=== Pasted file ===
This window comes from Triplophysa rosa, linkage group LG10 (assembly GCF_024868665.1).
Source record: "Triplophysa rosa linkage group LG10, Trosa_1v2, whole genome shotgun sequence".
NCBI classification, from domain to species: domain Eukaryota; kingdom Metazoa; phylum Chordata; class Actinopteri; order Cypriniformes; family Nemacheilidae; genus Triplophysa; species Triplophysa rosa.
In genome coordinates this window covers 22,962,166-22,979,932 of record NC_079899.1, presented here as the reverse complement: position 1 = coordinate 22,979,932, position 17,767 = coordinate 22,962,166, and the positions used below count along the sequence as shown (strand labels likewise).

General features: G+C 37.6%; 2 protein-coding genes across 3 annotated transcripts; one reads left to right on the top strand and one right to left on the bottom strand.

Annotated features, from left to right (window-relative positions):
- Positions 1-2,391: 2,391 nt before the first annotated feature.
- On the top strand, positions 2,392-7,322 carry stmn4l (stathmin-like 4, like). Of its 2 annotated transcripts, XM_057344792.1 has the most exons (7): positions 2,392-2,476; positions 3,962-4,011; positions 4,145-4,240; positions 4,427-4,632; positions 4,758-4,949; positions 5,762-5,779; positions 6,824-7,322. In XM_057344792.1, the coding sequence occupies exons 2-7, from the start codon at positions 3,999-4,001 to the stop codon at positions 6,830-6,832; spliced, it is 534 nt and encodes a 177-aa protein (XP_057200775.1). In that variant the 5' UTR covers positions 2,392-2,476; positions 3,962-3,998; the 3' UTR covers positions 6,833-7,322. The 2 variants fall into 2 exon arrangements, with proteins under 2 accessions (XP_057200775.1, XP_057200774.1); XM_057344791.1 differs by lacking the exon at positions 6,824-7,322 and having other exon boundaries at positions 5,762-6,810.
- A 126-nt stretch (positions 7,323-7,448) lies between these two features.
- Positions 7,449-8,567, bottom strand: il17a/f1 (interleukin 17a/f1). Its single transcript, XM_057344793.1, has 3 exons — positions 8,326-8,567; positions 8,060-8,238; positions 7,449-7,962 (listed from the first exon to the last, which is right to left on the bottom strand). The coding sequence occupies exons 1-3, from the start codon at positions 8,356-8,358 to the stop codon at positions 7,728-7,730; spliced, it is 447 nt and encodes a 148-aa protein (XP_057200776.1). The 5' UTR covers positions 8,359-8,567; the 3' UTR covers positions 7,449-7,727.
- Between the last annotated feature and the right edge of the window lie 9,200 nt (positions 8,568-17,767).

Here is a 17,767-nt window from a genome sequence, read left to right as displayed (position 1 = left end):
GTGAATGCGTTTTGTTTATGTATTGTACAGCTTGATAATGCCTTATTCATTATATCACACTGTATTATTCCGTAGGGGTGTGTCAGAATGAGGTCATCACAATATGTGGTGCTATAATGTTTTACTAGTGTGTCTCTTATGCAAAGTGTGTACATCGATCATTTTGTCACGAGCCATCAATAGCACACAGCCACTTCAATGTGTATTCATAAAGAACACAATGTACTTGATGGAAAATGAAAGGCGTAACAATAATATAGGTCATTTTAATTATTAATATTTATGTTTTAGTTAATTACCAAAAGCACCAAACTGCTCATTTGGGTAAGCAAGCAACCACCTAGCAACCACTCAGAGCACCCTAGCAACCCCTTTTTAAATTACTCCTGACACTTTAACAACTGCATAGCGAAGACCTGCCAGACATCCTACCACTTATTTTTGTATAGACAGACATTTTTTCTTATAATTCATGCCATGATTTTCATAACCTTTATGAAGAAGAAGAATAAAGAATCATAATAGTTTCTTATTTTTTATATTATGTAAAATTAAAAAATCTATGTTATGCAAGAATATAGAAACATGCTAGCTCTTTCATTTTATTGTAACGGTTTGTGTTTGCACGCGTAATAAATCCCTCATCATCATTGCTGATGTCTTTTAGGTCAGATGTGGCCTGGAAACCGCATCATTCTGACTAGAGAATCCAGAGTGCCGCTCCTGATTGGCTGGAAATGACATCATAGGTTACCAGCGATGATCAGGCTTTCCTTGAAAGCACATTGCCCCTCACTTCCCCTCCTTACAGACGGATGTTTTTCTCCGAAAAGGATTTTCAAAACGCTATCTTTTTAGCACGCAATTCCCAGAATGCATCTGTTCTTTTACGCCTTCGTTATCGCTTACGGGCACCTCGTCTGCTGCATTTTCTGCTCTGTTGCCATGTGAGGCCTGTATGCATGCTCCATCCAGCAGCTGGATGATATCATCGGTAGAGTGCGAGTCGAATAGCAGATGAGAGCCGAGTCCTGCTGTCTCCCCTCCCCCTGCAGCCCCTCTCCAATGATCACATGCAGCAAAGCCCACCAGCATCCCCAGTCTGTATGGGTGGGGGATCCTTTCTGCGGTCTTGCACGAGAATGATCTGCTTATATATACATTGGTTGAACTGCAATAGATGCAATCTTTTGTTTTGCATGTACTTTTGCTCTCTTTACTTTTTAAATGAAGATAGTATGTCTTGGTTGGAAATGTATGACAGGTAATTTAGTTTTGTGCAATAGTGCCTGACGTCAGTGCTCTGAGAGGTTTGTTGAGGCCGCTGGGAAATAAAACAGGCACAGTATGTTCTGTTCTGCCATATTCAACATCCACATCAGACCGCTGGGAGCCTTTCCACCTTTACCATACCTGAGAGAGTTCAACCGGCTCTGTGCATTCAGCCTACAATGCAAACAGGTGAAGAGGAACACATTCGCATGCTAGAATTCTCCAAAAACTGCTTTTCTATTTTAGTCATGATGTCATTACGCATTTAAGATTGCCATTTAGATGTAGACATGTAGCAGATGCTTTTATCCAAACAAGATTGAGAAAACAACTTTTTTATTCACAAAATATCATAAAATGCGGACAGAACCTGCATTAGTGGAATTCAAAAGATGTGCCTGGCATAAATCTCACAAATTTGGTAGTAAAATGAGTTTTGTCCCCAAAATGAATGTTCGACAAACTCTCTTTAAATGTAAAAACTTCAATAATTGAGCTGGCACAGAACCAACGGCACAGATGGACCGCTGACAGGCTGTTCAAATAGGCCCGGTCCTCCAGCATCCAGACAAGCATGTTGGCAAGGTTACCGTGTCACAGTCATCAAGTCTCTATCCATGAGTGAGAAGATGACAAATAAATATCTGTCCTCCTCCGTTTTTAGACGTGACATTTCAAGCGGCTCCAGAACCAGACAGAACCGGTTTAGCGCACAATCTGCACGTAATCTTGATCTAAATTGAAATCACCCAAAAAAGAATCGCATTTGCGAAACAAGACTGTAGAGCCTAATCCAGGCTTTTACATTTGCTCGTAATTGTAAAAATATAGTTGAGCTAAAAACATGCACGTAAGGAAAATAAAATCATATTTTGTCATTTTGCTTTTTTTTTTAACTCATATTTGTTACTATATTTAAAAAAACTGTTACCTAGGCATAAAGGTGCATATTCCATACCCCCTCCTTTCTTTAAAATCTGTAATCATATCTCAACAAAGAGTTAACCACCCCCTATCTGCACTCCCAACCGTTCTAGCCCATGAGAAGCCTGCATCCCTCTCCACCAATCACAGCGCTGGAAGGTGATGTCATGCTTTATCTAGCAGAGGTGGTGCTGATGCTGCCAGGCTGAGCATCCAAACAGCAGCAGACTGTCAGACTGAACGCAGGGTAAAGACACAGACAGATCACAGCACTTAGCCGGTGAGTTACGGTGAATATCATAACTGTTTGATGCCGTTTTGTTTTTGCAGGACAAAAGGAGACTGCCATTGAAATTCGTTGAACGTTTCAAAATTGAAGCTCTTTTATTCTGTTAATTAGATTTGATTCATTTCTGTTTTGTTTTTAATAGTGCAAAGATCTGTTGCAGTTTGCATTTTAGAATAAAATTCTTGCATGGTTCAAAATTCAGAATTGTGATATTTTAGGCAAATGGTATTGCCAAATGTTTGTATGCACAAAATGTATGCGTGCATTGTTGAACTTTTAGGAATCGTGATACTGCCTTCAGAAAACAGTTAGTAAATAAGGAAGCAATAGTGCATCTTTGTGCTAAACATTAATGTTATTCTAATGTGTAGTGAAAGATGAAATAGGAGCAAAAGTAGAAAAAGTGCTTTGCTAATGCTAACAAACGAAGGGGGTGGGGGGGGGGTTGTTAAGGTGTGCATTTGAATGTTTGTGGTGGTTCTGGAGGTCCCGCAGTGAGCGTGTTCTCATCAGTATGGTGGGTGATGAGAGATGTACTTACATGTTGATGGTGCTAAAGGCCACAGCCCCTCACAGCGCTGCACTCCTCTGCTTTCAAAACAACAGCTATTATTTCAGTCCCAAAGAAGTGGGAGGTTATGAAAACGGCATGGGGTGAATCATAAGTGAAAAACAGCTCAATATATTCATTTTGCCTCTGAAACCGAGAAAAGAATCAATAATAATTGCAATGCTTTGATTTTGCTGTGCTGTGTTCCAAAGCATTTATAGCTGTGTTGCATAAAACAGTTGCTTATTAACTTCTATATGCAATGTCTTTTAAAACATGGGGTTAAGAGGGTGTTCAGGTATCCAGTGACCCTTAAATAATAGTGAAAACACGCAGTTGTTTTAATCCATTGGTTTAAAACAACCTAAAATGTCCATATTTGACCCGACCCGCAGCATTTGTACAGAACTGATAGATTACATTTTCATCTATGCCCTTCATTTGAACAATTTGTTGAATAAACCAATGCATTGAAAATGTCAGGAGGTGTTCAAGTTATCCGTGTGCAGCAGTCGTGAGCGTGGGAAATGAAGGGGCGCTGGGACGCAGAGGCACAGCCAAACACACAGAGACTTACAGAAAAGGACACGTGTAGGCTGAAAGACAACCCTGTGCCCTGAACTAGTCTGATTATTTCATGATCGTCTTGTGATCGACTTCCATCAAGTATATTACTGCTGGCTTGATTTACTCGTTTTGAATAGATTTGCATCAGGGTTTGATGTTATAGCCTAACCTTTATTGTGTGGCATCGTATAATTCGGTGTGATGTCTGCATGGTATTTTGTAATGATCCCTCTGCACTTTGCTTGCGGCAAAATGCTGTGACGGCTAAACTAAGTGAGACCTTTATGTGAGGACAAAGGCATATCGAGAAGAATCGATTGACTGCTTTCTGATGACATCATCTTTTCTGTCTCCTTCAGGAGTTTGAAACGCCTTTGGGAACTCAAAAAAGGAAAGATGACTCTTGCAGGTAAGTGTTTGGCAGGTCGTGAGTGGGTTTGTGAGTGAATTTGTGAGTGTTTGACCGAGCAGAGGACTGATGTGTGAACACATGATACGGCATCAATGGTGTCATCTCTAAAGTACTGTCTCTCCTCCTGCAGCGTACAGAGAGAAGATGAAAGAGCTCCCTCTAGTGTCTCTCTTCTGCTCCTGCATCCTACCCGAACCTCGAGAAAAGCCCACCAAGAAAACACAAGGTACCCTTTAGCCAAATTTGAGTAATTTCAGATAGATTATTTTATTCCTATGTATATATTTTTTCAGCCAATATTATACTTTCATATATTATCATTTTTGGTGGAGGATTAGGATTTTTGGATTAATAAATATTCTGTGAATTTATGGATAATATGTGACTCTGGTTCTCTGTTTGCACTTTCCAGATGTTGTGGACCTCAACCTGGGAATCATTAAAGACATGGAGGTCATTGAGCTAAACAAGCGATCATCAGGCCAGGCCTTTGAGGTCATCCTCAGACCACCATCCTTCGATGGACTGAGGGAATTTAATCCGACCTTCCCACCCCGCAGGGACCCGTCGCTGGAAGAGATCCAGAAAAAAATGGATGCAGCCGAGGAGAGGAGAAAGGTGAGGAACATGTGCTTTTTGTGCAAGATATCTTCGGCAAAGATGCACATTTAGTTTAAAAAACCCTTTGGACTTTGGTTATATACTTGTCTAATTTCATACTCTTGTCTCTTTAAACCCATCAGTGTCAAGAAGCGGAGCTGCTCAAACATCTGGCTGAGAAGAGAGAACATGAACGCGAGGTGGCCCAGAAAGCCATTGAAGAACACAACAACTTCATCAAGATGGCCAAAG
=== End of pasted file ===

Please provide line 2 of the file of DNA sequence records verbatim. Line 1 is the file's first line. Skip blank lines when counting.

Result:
Source record: "Triplophysa rosa linkage group LG10, Trosa_1v2, whole genome shotgun sequence".